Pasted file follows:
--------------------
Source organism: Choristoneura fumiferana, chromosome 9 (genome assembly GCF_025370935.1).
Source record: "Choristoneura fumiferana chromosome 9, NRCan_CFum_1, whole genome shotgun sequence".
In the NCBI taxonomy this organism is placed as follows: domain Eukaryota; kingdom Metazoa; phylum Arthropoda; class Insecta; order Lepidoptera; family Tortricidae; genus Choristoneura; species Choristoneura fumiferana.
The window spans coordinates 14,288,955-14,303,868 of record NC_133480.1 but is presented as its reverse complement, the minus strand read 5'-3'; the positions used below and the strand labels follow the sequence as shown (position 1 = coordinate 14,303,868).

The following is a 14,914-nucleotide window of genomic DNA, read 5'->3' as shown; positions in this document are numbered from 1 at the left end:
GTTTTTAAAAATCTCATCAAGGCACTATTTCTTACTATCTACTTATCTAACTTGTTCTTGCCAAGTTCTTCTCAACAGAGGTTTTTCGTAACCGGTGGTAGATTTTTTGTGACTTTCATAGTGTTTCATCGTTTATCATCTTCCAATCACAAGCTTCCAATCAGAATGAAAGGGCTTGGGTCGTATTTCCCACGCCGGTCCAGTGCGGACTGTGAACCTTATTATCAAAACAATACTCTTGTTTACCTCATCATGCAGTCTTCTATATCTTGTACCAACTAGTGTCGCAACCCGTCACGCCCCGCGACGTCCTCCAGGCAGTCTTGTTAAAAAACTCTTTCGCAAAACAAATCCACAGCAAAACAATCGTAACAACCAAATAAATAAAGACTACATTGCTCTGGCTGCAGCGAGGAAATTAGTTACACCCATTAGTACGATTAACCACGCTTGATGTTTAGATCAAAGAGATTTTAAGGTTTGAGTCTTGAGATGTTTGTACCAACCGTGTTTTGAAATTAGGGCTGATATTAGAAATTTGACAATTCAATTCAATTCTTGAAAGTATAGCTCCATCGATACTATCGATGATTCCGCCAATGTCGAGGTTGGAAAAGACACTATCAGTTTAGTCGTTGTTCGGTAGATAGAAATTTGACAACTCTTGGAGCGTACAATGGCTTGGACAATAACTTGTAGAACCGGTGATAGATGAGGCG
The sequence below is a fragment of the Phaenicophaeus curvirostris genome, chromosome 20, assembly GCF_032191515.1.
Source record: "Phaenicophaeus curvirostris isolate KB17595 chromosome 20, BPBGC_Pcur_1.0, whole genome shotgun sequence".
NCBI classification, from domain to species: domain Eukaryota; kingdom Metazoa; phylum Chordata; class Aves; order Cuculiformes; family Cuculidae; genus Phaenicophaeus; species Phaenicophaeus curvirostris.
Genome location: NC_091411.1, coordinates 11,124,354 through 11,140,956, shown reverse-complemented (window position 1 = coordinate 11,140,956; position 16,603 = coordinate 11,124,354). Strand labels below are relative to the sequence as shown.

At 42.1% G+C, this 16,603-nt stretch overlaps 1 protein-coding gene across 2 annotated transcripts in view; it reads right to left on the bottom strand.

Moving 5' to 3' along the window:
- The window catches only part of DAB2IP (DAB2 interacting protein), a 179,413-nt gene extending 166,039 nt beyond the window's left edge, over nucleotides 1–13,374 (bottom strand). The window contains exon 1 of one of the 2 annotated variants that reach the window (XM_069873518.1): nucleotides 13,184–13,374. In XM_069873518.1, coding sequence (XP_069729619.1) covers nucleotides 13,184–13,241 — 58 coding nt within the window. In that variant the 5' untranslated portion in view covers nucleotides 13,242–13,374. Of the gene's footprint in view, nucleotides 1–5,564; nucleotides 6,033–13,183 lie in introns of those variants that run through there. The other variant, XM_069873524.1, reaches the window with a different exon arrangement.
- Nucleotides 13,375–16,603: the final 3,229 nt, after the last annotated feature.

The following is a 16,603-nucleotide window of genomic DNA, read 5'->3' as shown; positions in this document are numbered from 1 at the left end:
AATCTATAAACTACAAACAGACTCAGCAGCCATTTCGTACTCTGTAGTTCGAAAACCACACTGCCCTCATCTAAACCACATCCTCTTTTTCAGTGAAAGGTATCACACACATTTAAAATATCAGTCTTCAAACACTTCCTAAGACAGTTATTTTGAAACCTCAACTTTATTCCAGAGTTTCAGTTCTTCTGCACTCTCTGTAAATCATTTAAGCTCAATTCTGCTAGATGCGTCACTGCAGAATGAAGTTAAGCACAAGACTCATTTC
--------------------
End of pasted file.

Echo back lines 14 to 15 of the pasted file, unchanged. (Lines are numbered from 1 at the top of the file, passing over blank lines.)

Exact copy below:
- Nucleotides 13,375–16,603: the final 3,229 nt, after the last annotated feature.

The following is a 16,603-nucleotide window of genomic DNA, read 5'->3' as shown; positions in this document are numbered from 1 at the left end: